Guidelines for the Safe Administration of Injectable Drugs in Anaesthesia PS51 2018 Page 1 PS51 2018 Australian and New Zealand College of Anaesthetists (ANZCA) Guidelines for the Safe Management and Use of Medications in Anaesthesia 1. INTRODUCTION The safe administration of drugs in anaesthesia encompasses the timely administration of medication to patients, the prevention of drug administration errors, and measures to reduce the opportunity to misdirect drugs. Estimates of the frequency (...) of 'medication errors' range from 1 in 20 administration events 1 , to 1 in 133 2 anaesthesia episodes. Many of these reported events were protocol or process errors (including mislabelling or omission of an appropriate drug), however a proportion of these errors will result in an adverse event for the patient. More than 3 million anaesthetics are administered in Australia and New Zealand annually suggesting a substantial contribution to iatrogenic adverse events. Anaesthetists must be aware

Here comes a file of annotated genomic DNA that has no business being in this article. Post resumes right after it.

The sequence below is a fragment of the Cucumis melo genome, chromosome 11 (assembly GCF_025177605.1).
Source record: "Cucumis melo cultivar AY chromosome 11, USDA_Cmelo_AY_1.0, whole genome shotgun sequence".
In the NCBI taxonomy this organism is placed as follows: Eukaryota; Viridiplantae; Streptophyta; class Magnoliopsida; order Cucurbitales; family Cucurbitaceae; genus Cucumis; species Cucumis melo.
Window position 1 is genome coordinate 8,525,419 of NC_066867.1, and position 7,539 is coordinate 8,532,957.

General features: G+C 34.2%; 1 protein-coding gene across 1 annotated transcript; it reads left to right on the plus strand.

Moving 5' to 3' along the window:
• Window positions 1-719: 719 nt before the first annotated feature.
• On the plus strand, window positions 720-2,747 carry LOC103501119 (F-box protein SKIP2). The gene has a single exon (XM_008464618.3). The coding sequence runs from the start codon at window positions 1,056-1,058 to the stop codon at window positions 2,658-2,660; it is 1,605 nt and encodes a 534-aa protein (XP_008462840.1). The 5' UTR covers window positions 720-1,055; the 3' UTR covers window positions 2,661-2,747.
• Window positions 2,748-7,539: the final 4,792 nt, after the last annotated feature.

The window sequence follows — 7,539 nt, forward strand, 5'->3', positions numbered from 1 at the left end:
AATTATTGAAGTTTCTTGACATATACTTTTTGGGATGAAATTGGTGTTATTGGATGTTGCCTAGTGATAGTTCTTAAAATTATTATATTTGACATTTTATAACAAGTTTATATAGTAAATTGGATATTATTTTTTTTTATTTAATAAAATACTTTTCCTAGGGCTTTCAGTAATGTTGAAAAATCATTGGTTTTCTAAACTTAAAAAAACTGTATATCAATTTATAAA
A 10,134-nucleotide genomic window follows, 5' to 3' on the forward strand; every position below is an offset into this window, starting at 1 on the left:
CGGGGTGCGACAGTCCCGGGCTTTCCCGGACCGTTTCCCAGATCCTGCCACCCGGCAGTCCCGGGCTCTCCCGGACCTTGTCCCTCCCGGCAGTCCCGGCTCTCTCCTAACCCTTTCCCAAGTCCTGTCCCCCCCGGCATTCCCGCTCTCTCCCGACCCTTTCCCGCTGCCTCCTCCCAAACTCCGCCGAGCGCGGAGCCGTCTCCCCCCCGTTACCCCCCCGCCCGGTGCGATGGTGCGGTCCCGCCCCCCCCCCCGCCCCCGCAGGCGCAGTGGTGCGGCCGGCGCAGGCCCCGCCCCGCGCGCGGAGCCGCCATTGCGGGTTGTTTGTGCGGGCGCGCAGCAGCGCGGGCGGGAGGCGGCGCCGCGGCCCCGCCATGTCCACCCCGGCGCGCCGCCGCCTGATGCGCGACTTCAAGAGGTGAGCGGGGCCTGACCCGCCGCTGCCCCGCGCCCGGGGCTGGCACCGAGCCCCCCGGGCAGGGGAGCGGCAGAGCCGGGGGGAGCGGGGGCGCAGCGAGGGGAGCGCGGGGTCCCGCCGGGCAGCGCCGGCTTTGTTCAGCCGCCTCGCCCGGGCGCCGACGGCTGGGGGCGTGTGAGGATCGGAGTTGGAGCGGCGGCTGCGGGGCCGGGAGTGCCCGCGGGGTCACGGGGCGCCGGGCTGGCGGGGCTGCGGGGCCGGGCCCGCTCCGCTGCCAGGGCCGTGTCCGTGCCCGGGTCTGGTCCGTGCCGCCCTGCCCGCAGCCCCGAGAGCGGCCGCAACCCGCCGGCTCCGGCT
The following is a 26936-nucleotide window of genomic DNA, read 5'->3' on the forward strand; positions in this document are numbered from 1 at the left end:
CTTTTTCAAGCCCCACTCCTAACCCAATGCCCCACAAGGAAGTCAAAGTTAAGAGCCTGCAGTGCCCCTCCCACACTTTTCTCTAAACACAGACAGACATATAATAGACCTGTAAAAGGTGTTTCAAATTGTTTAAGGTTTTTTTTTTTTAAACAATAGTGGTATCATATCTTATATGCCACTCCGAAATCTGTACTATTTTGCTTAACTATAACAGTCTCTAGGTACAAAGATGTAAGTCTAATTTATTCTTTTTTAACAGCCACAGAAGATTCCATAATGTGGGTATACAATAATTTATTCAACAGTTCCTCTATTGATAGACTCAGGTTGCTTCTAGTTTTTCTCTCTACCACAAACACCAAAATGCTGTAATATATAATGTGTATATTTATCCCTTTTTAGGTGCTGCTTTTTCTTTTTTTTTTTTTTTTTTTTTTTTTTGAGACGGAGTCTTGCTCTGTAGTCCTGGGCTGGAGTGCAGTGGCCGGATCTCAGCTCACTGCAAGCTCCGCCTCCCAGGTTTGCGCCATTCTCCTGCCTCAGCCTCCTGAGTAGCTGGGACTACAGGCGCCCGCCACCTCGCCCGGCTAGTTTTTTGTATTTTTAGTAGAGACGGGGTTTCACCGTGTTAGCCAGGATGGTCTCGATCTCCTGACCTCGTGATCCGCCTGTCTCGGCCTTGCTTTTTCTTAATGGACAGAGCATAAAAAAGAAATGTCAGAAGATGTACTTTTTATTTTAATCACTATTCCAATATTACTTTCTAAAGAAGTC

Risks and side-effects of intrathecal morphine combined with spinal anaesthesia: a meta-analysis Risks and side-effects of intrathecal morphine combined with spinal anaesthesia: a meta-analysis Risks and side-effects of intrathecal morphine combined with spinal anaesthesia: a meta-analysis Gehling M, Tryba M CRD summary This review found the use of intrathecal morphine in combination with spinal anaesthesia for post-operative analgesia was associated with an increase in nausea, vomiting (...) and pruritus. The authors' conclusions reflected the evidence presented but some methodological weaknesses mean that the reliability of these conclusions is unclear. Authors' objectives To assess the frequency of side-effects in patients receiving intrathecal morphine in combination with spinal anaesthesia. Searching MEDLINE was searched from inception to 2007; search terms were reported. Reference lists of retrieved articles were also searched for additional studies. It was unclear if any language